On the acquisition front, one of Johnson & Johnson’s subsidiaries, Ethicon Endo-Surgery, will be buying SterilMed. SterilMed focuses on repairing medical devices as well as selling hardware, so this could be an important addition. Important competitions for Johnson & Johnson include Abbott Laboratories (ABT), Covidien (COV), and Novartis (NVS). Johnson & Johnson has the highest price/earnings to growth and price to sales ratios out of those stocks, although gross margin of 69.25% and operating margin of 26% help account for this. As for cash flows, $3.545 billion came in during 2010 and $4.381 million flowed out during the first half of 2011. Recent outflows have mainly been caused by acquisitions, however.
Pier 1 Imports (PIR) – Recommended at $10.85. Pier 1 has fallen a bit since Cramer’s recommendation, although investors are eagerly awaiting presentations at conferences hosted by Credit Suisse and Telsey Advisory Group. While many analysts believe that this will be a strong holiday season for retailers, seasonal hiring will probably be limited. The idea behind this strategy for companies like Pier 1 is that it will keep costs down, and many retailers already have a decent amount of employees on hand anyway. Pier 1 was also recently upgraded by KeyBanc Capital Markets.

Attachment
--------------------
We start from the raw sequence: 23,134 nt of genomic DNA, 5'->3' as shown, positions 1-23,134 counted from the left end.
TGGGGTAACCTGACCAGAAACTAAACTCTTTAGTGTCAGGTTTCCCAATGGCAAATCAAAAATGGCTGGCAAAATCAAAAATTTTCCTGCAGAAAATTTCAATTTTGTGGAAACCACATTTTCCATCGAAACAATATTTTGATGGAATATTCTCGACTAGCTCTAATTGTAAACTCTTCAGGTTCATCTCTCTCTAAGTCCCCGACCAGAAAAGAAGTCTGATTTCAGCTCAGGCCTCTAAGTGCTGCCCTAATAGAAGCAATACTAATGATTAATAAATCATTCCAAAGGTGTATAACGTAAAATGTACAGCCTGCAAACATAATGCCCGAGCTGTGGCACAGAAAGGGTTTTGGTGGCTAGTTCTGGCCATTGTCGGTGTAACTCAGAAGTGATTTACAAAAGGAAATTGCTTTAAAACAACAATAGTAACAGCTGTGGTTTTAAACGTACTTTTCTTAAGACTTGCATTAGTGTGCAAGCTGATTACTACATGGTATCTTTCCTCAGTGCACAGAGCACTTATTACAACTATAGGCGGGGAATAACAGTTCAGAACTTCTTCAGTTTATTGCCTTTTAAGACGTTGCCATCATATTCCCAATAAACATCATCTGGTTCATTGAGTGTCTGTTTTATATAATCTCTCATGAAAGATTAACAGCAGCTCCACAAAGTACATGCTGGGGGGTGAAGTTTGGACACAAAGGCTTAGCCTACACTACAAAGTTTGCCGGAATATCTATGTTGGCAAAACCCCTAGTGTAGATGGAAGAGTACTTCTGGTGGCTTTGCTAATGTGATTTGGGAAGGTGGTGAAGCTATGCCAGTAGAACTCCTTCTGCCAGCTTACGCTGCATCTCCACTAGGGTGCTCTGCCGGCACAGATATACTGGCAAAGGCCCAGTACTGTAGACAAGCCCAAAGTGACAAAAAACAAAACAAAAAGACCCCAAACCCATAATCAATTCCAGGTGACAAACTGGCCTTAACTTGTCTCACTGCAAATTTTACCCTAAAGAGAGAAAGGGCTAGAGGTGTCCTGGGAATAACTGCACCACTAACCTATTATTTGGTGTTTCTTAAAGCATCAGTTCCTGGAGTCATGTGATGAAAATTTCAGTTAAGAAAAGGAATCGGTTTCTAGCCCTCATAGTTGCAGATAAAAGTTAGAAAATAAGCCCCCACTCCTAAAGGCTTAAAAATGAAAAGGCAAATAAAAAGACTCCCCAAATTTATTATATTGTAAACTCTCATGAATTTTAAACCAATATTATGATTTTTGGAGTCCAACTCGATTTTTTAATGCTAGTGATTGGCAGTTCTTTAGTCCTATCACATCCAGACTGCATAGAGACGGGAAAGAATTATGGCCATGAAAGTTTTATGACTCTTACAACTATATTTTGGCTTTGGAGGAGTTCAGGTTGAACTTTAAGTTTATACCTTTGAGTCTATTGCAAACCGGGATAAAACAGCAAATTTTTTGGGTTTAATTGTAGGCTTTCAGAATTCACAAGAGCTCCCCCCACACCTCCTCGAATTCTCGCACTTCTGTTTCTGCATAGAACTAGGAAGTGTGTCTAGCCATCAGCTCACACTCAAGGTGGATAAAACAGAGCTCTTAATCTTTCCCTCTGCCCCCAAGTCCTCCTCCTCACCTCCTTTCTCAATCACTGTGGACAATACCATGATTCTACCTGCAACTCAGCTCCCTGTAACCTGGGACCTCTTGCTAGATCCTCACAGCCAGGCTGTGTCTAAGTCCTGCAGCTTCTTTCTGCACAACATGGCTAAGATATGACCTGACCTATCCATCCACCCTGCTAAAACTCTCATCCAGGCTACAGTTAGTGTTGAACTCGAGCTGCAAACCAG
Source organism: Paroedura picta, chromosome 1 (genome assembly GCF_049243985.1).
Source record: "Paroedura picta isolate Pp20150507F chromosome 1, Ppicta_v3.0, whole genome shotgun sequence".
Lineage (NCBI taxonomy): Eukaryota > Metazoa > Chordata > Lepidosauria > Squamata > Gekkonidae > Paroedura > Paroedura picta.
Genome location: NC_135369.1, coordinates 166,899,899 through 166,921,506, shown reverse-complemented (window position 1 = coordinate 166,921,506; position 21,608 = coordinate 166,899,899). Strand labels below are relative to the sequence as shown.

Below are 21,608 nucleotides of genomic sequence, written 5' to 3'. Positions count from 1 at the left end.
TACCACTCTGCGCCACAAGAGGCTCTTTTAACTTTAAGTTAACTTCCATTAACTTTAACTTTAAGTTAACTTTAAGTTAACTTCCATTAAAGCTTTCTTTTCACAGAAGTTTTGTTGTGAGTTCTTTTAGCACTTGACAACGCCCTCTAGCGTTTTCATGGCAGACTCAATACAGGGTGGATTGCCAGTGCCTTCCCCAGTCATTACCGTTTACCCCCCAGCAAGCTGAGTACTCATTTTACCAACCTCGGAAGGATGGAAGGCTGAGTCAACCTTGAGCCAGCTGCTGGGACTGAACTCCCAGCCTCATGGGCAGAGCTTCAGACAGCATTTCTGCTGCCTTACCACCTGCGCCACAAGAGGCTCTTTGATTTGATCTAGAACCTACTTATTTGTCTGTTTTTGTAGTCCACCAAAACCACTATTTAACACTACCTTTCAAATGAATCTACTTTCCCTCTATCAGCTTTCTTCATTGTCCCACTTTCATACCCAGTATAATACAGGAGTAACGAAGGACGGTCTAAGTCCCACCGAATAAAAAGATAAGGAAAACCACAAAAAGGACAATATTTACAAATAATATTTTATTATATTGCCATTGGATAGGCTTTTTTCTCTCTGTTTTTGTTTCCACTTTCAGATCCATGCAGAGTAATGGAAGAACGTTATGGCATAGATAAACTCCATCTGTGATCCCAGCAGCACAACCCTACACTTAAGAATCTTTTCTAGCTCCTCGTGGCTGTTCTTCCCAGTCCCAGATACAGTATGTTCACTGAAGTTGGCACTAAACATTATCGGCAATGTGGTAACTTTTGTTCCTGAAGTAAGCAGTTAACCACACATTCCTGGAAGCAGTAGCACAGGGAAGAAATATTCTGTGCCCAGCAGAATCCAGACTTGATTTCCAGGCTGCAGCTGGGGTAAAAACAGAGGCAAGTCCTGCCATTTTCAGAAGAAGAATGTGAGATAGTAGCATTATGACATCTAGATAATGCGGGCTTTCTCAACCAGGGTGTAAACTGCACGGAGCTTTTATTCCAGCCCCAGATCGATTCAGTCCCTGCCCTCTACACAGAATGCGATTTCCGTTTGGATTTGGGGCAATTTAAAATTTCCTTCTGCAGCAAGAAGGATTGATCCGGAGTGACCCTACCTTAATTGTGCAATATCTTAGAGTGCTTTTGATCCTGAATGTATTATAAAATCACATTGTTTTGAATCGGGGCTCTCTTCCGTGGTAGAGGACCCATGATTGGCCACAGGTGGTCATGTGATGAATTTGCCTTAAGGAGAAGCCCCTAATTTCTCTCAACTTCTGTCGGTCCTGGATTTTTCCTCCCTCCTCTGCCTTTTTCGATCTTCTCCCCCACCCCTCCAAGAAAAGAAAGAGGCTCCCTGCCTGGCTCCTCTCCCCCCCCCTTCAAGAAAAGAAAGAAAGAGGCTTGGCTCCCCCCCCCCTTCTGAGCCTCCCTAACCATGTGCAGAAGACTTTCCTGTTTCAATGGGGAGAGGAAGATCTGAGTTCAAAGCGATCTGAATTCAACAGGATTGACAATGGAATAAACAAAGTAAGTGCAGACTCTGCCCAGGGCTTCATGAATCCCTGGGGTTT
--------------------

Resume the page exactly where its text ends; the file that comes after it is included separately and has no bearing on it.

Other news in the retail sector has centered on the retirement of David Stovall, CEO of Stein Mart (SMRT). Pier 1 also competes with Bed Bath & Beyond (BBBY) and Cost Plus (CPWM). Pier 1 is cheaper than both of those stocks using price to earnings and price/earnings to growth, although price to sales is closer to average. As for margins, gross margin is 58.96% and operating margin is 8.55%. Cash flows have been mixed, with $113.56 million coming in during fiscal year 2011 and $110.67 million streaming out in the 6 months after that. Recent outflows have been primarily caused by stock repurchase, however. Investors may also be interested to know that this stock has an extremely high beta of 5.21.